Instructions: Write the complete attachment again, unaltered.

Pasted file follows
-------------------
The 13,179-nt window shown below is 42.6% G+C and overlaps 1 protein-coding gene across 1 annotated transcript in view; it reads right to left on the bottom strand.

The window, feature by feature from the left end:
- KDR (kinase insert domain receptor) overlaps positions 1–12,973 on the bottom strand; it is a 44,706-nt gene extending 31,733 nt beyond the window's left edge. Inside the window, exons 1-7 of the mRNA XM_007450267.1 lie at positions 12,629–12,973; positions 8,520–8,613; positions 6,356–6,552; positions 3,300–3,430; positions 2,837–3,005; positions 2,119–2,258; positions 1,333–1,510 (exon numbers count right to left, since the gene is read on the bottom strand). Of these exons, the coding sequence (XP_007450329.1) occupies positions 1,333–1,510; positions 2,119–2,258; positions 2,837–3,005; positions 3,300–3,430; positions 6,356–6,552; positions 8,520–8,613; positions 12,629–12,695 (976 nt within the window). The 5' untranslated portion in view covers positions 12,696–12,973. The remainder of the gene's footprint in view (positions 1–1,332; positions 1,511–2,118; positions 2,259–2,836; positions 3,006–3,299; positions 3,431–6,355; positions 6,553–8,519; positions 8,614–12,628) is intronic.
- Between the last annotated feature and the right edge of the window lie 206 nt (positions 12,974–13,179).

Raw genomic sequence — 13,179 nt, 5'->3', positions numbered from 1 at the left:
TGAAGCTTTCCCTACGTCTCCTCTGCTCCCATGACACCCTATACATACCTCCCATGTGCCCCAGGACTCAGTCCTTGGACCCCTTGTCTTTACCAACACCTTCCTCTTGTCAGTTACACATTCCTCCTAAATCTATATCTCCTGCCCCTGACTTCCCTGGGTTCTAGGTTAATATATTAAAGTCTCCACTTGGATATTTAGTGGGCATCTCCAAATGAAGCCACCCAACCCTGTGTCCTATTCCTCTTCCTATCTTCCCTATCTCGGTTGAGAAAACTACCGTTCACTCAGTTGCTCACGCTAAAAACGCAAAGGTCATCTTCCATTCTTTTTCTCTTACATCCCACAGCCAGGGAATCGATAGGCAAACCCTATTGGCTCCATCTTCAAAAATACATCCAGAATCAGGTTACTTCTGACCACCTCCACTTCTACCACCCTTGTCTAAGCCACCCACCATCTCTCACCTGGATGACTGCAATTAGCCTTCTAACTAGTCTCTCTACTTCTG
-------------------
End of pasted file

The 13,179-nt window shown below is 42.6% G+C and overlaps 1 protein-coding gene across 1 annotated transcript in view; it reads right to left on the bottom strand.

The window, feature by feature from the left end:
- KDR (kinase insert domain receptor) overlaps positions 1–12,973 on the bottom strand; it is a 44,706-nt gene extending 31,733 nt beyond the window's left edge. Inside the window, exons 1-7 of the mRNA XM_007450267.1 lie at positions 12,629–12,973; positions 8,520–8,613; positions 6,356–6,552; positions 3,300–3,430; positions 2,837–3,005; positions 2,119–2,258; positions 1,333–1,510 (exon numbers count right to left, since the gene is read on the bottom strand). Of these exons, the coding sequence (XP_007450329.1) occupies positions 1,333–1,510; positions 2,119–2,258; positions 2,837–3,005; positions 3,300–3,430; positions 6,356–6,552; positions 8,520–8,613; positions 12,629–12,695 (976 nt within the window). The 5' untranslated portion in view covers positions 12,696–12,973. The remainder of the gene's footprint in view (positions 1–1,332; positions 1,511–2,118; positions 2,259–2,836; positions 3,006–3,299; positions 3,431–6,355; positions 6,553–8,519; positions 8,614–12,628) is intronic.
- Between the last annotated feature and the right edge of the window lie 206 nt (positions 12,974–13,179).

Raw genomic sequence — 13,179 nt, 5'->3', positions numbered from 1 at the left:
TGAAGCTTTCCCTACGTCTCCTCTGCTCCCATGACACCCTATACATACCTCCCATGTGCCCCAGGACTCAGTCCTTGGACCCCTTGTCTTTACCAACACCTTCCTCTTGTCAGTTACACATTCCTCCTAAATCTATATCTCCTGCCCCTGACTTCCCTGGGTTCTAGGTTAATATATTAAAGTCTCCACTTGGATATTTAGTGGGCATCTCCAAATGAAGCCACCCAACCCTGTGTCCTATTCCTCTTCCTATCTTCCCTATCTCGGTTGAGAAAACTACCGTTCACTCAGTTGCTCACGCTAAAAACGCAAAGGTCATCTTCCATTCTTTTTCTCTTACATCCCACAGCCAGGGAATCGATAGGCAAACCCTATTGGCTCCATCTTCAAAAATACATCCAGAATCAGGTTACTTCTGACCACCTCCACTTCTACCACCCTTGTCTAAGCCACCCACCATCTCTCACCTGGATGACTGCAATTAGCCTTCTAACTAGTCTCTCTACTTCTG